June MEDIA WRITING WORKSHOP WARM-UP EXERCISES: perfect pitch

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So, this Friday, then.

It’s round two in the triumvirate of summer writing workshops, taking place this month 10am to 12 noon at the CHIC co-working hub in Chester.

The topic for this session is writing the perfect pitch, followed by individual tuition — bring some work-in-progress writing for the latter, such as a blog post, draft feature etc.

Meanwhile, to start us thinking about this next session, I’d like to offer up two of my recent pitches. Please read the following two pitches and then share your thoughts below.

Do you think one of both have been commissioned? Which one/s and why? How could I have improved on these pitches to secure the gig?

And when you post, please also include a brief introduction about yourself, so we can get to know each other before the workshop and start a dialogue as a group.

1) Ideas / Flanders / art installation in June

The windswept Flanders coast is not the first place you would look for contemporary art.
But the Triennial of Contemporary Art by the Sea has been embedding large-scale public artworks into the Belgian coastline over the years.
The fifth Beaufort Festival of public art opens June 21 and runs to September 21 this year. It takes the theme of Beyond Borders and features a series of giant artworks by a group of international artists, such as the British artist Scott King, at locations including Ostend and Art Deco De Haan.
The ten resorts that make up the 42-mile sweep of the Flanders coast offer a little-known escape for foodies, families and locals seeking a sandy-beach alternative to the Mediterranean stampede.
This year art will be put the region back on the map for European explorers with an eye for art, design and architecture.
I’ve covered Flanders for the section before — see Rubens in Antwerp (Jan 2015, link). More from my portfolio at atkinsondavid.com.

 

2) Ideas / West Sweden / midsummer in June

Midsummer is more than just another day to the Swedes.
The midsummer festival has always been a major celebration in Sweden and, today, it’s more culturally important than ever, a way for the urbane, modern Swede to tap into the country’s ancient mythology and folklore.
It’s a return to nature, a way to connect with ancestors and a celebration of the longest day of the year with food, friends and family. To travel to Sweden during midsummer is a chance to connect with Swedes in a very grass-roots way.
I will uncover the myths and traditions of midsummer with a trip to West Sweden. My journey starts in Gothenburg and leads out into the archipelago, combining city-break attractions with some back-to-nature island hopping.
Along the way will be maypole dancing, public displays of dancing, flowers under my pillow to dream of future lovers and lessons in making my own ‘krans’, the laurel-wreath headwear associated with midsummer.
I’ve recently covered Sweden for Rough Guides — see 10 ways to spend summer in Sweden (link). More from my portfolio at atkinsondavid.com.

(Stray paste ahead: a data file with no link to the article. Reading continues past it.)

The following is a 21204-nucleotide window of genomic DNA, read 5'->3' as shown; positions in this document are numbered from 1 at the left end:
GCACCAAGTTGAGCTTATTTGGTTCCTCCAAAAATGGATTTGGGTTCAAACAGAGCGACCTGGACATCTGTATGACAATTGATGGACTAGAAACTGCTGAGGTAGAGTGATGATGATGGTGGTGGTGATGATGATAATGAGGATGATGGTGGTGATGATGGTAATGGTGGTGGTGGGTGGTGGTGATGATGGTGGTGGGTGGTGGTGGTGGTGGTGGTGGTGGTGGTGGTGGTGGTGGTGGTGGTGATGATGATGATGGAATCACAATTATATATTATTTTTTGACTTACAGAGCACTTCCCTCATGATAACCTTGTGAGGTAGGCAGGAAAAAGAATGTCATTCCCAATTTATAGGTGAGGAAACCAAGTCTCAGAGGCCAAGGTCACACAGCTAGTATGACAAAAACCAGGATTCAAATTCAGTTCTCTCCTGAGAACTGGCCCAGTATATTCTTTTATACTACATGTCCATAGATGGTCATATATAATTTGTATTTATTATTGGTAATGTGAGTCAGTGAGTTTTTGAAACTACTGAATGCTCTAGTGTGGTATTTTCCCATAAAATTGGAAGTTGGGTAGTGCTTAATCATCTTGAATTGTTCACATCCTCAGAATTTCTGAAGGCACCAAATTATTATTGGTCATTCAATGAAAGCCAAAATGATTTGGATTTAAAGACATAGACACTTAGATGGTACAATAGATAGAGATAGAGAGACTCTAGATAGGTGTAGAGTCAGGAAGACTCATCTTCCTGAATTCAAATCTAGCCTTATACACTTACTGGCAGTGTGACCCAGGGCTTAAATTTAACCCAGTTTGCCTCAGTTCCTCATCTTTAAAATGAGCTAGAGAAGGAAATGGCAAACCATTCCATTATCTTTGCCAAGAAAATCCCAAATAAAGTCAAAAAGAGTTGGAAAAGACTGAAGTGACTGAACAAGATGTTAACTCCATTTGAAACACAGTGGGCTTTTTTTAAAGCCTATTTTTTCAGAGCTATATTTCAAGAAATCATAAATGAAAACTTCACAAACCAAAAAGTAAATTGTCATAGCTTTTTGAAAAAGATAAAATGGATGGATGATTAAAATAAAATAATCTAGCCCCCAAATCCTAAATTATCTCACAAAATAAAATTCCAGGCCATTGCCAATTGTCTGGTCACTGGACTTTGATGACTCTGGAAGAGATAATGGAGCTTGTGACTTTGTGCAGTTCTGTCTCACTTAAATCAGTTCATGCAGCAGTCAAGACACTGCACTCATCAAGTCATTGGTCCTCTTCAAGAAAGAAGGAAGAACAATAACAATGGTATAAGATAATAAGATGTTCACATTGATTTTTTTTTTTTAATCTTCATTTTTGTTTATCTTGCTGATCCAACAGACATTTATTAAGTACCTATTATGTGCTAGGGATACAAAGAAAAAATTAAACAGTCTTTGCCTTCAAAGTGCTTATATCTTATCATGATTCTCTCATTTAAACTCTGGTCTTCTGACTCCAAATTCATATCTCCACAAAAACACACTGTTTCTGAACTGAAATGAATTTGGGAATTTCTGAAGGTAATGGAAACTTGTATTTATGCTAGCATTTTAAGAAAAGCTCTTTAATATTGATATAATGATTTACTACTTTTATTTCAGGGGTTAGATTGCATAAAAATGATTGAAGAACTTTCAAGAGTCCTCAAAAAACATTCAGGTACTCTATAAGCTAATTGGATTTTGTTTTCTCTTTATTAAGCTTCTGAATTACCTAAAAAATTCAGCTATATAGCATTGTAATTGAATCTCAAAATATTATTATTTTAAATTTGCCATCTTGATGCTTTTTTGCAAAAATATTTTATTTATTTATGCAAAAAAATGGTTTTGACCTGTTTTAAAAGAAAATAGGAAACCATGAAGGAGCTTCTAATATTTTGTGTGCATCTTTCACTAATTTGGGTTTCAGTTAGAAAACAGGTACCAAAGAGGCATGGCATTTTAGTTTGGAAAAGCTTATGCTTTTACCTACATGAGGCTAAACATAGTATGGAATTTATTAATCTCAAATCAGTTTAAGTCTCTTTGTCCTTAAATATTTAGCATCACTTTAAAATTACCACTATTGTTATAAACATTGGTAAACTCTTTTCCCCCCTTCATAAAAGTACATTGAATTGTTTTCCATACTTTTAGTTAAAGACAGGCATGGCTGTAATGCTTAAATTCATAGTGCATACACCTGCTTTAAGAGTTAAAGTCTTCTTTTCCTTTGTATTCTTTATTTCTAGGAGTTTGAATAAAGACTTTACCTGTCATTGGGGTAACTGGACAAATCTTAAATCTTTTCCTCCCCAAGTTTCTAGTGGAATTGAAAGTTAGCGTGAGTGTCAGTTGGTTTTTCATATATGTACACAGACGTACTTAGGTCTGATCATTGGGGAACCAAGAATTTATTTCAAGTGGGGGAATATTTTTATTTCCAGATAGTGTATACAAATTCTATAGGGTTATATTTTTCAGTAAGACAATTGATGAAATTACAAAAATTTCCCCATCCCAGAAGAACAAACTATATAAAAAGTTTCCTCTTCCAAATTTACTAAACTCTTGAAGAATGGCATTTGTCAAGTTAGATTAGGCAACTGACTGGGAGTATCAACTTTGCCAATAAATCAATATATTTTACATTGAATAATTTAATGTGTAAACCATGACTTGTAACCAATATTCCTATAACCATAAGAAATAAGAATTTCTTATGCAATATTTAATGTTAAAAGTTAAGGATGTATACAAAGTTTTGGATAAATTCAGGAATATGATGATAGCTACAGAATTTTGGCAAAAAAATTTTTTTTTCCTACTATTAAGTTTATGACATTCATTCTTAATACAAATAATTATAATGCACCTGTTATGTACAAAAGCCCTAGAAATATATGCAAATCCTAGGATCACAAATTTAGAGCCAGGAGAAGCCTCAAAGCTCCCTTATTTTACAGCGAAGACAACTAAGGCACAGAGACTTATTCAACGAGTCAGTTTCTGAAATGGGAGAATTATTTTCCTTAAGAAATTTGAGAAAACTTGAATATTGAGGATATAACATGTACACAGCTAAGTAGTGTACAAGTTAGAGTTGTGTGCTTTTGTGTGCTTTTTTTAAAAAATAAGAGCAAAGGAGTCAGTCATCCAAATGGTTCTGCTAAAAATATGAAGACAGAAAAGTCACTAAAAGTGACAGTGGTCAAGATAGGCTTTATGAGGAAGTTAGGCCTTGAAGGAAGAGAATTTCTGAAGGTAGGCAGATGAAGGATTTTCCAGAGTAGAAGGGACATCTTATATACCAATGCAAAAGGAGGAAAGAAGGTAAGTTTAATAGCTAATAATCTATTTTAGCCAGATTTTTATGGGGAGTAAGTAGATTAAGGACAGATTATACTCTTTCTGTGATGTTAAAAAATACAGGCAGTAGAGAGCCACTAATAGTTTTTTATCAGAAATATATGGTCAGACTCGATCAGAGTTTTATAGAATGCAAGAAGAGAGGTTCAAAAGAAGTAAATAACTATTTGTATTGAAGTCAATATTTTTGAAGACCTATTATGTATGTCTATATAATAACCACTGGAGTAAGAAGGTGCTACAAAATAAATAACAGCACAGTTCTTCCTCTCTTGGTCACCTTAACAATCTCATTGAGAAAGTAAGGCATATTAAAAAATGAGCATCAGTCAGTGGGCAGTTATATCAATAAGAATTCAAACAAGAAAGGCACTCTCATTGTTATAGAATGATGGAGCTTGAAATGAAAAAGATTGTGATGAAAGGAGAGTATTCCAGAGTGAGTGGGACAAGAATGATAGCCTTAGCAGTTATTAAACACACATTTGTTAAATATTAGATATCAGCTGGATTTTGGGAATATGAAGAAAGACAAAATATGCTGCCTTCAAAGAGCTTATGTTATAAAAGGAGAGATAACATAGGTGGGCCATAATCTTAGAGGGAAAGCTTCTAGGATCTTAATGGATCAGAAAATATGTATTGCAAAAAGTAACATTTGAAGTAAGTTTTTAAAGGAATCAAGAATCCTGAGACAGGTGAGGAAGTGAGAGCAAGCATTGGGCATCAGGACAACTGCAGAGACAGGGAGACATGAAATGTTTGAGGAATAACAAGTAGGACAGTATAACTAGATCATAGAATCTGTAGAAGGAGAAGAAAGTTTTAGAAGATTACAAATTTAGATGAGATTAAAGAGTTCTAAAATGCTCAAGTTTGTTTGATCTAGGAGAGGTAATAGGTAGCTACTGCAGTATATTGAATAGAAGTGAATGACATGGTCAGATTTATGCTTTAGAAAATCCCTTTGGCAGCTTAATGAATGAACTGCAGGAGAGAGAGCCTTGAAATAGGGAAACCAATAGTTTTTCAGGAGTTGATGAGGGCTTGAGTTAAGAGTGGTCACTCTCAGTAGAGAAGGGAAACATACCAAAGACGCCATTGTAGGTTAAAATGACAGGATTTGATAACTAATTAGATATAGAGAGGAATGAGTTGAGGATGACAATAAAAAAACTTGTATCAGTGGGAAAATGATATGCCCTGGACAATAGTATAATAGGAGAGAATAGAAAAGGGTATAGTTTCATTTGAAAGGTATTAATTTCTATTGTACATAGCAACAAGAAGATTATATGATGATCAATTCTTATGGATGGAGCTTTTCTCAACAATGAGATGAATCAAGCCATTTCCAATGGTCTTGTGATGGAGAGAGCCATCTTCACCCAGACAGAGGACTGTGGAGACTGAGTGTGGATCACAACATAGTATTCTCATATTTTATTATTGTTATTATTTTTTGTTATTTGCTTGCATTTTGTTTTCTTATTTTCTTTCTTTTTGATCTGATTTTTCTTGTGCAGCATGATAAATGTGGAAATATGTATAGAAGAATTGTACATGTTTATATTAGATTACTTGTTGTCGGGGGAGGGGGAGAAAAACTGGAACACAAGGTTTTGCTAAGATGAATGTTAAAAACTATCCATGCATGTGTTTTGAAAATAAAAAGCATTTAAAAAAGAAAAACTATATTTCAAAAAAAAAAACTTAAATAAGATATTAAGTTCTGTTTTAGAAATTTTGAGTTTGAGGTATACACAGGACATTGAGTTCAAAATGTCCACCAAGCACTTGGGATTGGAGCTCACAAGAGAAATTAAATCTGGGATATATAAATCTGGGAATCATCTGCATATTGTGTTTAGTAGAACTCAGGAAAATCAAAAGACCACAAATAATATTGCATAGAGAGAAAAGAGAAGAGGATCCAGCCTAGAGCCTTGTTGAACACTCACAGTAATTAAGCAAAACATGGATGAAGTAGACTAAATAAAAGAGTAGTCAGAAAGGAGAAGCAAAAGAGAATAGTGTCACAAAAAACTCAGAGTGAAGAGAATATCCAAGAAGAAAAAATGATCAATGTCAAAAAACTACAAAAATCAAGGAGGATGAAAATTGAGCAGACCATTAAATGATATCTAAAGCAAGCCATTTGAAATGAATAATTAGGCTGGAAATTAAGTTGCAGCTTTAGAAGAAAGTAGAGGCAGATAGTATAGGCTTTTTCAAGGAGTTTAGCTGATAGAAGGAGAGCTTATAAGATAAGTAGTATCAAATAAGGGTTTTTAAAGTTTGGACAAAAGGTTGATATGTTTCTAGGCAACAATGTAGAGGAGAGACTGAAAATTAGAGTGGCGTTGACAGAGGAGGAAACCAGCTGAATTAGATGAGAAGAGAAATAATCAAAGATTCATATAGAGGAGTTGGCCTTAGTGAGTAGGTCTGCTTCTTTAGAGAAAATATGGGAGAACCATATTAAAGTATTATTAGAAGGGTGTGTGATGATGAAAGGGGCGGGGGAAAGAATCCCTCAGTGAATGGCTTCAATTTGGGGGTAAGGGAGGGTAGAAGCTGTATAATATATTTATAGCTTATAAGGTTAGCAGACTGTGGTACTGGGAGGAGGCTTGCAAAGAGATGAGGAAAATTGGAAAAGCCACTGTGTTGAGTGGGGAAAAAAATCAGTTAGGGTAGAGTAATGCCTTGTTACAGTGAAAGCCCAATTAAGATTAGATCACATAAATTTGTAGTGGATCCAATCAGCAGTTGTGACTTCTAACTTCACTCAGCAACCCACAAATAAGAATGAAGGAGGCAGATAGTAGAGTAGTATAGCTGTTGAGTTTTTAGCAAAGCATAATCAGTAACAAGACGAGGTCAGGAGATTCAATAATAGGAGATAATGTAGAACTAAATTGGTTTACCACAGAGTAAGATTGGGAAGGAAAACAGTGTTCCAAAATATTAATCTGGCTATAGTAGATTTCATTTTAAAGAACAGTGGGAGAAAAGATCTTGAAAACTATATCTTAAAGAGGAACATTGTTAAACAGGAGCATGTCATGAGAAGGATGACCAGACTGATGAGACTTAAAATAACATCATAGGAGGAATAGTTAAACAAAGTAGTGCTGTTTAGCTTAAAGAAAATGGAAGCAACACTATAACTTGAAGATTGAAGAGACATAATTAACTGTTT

I look forward to seeing everyone Friday 12, 10am.

Please call or email with any questions.

6 comments

  1. Becky Sowray says:

    I’m Becky. Writer (blogs on local culture, short plays, stand up poet, short stories.) and band manager (fan-dom and employment do apparently mix). Defender of all things local. Wanting and needing to develop my paid writing work.

    I like both these pitches. The second one includes more descriptive writing, the first is more structured and covers many more hard references. I can see that the second one would be more directly appealing if you were looking at travel sections of most newspapers; that said, on the basis of a load of personal biases, I prefer the first.

  2. Thanks for kicking us off Becky. You make some good points here. What do the others think about these two? What conclusions can we draw about how to write a winning pitch?

  3. I started blogging around 18 months ago about getting outdoors more with my children.

    I preferred the second pitch as it was more descriptive and I think this was the one that was commissioned. If that was the case then I suppose being quite descriptive and perhaps with British audience references makes the difference.

  4. Bill Webster says:

    Were they commissioned? Who knows (apart from David)? it is not just the quality of the pitch but also the priorities of the recipient; the strength of ‘the hook’, and the recipient’s belief in the capability of the pitcher to deliver.

    And David has expressly addressed several of the above in his pitches which are clearly formulaic when seen together like this.

    I am guessing that they were both commissioned.

    And if they weren’t they damned well should have been! 🙂

  5. Thanks for posting, Bill. Answers tomorrow at 10am. You make a good point about pitching. There are two people involved and one or both could be having a bad day. More tomorrow.

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